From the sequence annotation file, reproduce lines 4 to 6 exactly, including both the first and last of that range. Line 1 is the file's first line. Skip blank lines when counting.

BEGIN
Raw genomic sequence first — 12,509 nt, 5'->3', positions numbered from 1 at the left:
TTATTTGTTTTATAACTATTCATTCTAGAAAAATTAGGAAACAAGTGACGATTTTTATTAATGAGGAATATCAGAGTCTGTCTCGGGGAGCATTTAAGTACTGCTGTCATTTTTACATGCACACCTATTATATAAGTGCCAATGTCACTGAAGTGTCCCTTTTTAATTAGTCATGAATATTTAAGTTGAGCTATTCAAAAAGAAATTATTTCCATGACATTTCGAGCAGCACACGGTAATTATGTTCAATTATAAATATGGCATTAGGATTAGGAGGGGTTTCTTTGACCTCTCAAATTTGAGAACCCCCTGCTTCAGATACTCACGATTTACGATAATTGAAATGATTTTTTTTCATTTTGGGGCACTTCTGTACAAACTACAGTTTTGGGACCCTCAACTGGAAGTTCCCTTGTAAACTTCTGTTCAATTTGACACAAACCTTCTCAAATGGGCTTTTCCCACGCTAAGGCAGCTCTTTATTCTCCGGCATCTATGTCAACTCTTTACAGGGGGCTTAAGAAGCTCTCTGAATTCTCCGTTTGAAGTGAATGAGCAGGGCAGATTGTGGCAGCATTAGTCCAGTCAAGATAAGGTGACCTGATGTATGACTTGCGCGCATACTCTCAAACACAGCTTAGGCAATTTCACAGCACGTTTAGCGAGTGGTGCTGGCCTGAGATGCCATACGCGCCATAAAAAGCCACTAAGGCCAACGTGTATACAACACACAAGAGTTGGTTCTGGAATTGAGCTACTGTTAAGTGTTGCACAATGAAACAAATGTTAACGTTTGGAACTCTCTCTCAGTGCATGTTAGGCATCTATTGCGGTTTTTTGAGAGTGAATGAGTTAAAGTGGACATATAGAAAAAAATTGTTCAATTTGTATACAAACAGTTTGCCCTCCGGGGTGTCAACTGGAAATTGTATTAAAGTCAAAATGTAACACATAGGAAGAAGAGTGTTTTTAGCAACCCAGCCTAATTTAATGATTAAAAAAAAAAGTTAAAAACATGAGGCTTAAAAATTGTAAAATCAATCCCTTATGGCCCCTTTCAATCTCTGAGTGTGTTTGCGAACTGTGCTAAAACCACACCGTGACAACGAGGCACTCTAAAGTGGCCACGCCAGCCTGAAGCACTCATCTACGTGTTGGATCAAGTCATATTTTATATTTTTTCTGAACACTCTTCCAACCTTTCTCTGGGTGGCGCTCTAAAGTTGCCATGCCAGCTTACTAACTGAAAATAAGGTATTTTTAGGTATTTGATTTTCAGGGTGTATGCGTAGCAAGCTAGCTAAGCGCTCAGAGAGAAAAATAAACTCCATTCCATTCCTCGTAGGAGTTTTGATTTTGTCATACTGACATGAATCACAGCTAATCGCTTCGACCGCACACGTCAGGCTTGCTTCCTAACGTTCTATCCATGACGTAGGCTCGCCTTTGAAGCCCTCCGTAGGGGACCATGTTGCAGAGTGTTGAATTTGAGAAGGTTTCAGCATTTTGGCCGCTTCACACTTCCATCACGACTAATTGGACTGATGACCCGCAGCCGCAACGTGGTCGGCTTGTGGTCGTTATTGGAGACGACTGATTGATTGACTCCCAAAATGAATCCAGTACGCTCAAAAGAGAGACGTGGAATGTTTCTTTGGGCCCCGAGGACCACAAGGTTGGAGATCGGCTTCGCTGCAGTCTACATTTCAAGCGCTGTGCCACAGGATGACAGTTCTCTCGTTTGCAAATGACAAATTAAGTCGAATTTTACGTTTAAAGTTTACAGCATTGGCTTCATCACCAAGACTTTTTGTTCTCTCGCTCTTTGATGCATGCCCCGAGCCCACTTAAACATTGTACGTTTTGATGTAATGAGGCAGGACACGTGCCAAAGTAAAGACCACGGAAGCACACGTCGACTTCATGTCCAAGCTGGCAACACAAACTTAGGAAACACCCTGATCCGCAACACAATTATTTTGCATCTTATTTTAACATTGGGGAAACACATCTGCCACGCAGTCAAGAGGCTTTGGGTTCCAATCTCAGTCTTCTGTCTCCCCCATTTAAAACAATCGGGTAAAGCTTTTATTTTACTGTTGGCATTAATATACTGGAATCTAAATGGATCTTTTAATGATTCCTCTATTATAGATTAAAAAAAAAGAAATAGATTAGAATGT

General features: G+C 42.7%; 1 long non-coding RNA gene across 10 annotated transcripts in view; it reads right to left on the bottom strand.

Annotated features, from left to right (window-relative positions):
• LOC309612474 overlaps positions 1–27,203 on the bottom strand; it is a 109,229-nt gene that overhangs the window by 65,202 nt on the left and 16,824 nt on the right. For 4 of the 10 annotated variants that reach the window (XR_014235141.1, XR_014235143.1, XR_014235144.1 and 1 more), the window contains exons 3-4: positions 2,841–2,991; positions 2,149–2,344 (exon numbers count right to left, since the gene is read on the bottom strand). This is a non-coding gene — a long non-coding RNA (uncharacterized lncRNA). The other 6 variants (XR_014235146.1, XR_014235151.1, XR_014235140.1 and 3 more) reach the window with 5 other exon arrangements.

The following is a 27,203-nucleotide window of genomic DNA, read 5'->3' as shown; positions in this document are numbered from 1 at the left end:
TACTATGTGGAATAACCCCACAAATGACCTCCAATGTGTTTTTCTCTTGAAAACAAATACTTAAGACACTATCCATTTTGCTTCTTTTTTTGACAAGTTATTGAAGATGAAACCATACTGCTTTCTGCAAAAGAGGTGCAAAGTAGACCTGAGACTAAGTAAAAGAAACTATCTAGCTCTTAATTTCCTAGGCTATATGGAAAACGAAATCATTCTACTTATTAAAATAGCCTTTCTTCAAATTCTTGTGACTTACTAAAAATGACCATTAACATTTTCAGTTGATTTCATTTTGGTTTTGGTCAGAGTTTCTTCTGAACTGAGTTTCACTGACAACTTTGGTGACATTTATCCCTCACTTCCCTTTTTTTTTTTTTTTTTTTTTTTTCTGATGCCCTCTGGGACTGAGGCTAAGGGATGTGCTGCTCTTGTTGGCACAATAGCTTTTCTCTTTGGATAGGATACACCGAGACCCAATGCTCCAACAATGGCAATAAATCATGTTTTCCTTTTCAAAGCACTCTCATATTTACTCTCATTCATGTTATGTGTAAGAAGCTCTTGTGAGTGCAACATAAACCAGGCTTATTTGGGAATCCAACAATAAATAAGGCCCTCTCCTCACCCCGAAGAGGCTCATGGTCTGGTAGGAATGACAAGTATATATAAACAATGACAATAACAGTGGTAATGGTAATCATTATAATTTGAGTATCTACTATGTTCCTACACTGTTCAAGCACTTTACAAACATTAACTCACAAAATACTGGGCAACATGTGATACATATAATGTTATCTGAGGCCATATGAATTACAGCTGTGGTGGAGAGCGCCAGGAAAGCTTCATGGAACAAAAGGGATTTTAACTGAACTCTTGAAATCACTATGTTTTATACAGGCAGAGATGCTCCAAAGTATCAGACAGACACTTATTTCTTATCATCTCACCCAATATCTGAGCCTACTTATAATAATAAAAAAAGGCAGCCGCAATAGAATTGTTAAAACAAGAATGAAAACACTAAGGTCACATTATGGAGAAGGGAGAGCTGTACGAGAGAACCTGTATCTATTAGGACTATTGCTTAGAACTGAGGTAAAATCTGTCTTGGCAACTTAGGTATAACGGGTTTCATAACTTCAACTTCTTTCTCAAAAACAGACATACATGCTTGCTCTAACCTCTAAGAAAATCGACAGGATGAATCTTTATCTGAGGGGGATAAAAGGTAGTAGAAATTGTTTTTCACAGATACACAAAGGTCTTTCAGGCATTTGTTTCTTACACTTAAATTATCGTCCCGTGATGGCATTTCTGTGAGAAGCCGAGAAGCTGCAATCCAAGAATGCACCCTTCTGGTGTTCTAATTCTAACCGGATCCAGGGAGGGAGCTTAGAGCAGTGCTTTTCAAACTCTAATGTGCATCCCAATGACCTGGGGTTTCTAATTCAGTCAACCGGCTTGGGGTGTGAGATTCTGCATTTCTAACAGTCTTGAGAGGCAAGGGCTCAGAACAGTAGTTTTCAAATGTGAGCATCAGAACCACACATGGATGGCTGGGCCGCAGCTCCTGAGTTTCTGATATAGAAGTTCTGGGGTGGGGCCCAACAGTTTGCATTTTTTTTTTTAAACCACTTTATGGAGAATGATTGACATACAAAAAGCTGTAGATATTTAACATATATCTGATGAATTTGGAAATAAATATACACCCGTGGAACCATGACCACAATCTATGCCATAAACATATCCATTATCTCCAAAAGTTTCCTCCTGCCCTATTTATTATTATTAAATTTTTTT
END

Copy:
Annotated features, from left to right (window-relative positions):
• LOC309612474 overlaps positions 1–27,203 on the bottom strand; it is a 109,229-nt gene that overhangs the window by 65,202 nt on the left and 16,824 nt on the right. For 4 of the 10 annotated variants that reach the window (XR_014235141.1, XR_014235143.1, XR_014235144.1 and 1 more), the window contains exons 3-4: positions 2,841–2,991; positions 2,149–2,344 (exon numbers count right to left, since the gene is read on the bottom strand). This is a non-coding gene — a long non-coding RNA (uncharacterized lncRNA). The other 6 variants (XR_014235146.1, XR_014235151.1, XR_014235140.1 and 3 more) reach the window with 5 other exon arrangements.

The following is a 27,203-nucleotide window of genomic DNA, read 5'->3' as shown; positions in this document are numbered from 1 at the left end: